Anthony Iannarino: Technology serves what we really want, and that’s skill sets and mindsets

When it comes to sales management, Anthony Iannarino always has a plethora of useful advice. He is an acclaimed international speaker, author, and sales leader and was recently included on the 12 Sales Effectiveness Experts to Follow if You’re in Sales Operations list.

I had the pleasure of talking to Anthony and picking his brain about the elements that drive sales excellence, the role of technology in performance, and the instrumentality of sales operations in the sales ecosystem. He even shares the names of thinkers in and outside the field of sales who have influenced him. I hope you’ll enjoy reading the interview below as much as I enjoyed our conversation!


Let’s start with the basics. What one piece of advice would you give to sales managers for driving sales excellence?

Develop your people. Sales managers need to look at each individual on their team and ask themselves, “How can I best help this person reach their full potential?” You have to see the potential in other people that they can’t see in themselves. See beyond what they are not doing and identify the obstacle that stands in their way: fear, lack of skills or lack of confidence. They need somebody to help them break through.

If you want to turn in your best performance as a sales manager, you have to help the individuals on your team turn in their best performance.  From what I see, a lot of sales managers make their number and do well because the top two out of ten on their team do really well.  But your job as a leader is not to just make your number. You need the “B” and “C” players to move up. You need to figure out how you can help them. After all, you hired them, so you’re responsible for helping them succeed. It’s too easy to say, “They’re failing.” We must do the heavy lifting of helping people transform and grow.

Sales operations and sales management work together to achieve business goals. What could sales operations do to increase the value the function brings to the organization? 

Sales operations has a critical role because it can help enable three things: mindset, skill set, and toolkit. Sales management has to embrace sales operations and say, “What can they help me give these people? Where are we deficient, and how can sales operations shore that up?” That corresponds with, “How do we onboard these people? What attributes do we hire for? What attributes do we know we’re going to need to coach, train, and develop?”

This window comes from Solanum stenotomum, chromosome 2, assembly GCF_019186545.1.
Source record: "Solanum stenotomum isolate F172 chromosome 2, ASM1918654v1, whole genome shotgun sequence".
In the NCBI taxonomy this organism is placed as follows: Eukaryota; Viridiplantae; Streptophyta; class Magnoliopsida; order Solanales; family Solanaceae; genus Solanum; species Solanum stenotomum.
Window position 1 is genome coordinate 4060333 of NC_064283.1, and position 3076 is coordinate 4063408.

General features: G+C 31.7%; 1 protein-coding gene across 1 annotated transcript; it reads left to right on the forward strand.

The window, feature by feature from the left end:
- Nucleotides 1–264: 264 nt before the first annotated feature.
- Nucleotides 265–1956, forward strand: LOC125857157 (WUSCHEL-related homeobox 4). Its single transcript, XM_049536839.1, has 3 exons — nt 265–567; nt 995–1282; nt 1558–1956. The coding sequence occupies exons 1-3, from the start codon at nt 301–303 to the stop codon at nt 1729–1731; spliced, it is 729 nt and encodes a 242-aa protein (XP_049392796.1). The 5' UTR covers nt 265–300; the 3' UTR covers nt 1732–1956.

The mistake is that we think, “tools first” and then we think, “people,” “skills,” and “mindset.”  I think it’s the other direction. Technology doesn’t come first. Technology always serves what we really want, and that’s skill sets and mindsets. If you would look at it through that lens, you’d see something different.

My first book, called The Only Sales Guide You’ll Ever Need, came out on October 11th. The first half is about mindset. Every time a sales operations person sees the table of contents, they go, “This is what we’ve been missing,” because it’s about discipline, optimism, caring, competitiveness, resourcefulness, and initiative. Right now, the biggest differentiator for salespeople is business acumen. If a salesperson can’t come up with the next idea and they don’t know how to solve complex problems, their business acumen will not be enabled with the right underlying attributes. This is where sales operations can make a difference.

Sales operations professionals tend to grow into their roles from other parts of the organization. You can’t get a degree in sales operations. Do you think organizations could see an opportunity for utilizing a sales operations business-process-as-a service option, especially where the business goals are robust, but they are missing key expertise?

I like the idea.  Someone who has deep subject matter expertise in sales operations can say, “I can help you develop a way to hire and onboard a certain set of attributes and skills. I can help you with the development of a plan to engage and grow people into those skills. And, I have the ability to put all this together on a sales stack with your CRM and all the supporting tools.” That’s an interesting approach.

The challenge for people in sales operations is that sometimes they come out of learning and development, and sometimes they come out of sales. But the role of sales ops is very different. Knowing how to help salespeople activate all these attributes is a different set of skills.

If you had a team of three or four people who were really good at that, you could do a lot of great work fast, because that team already knows how to do it.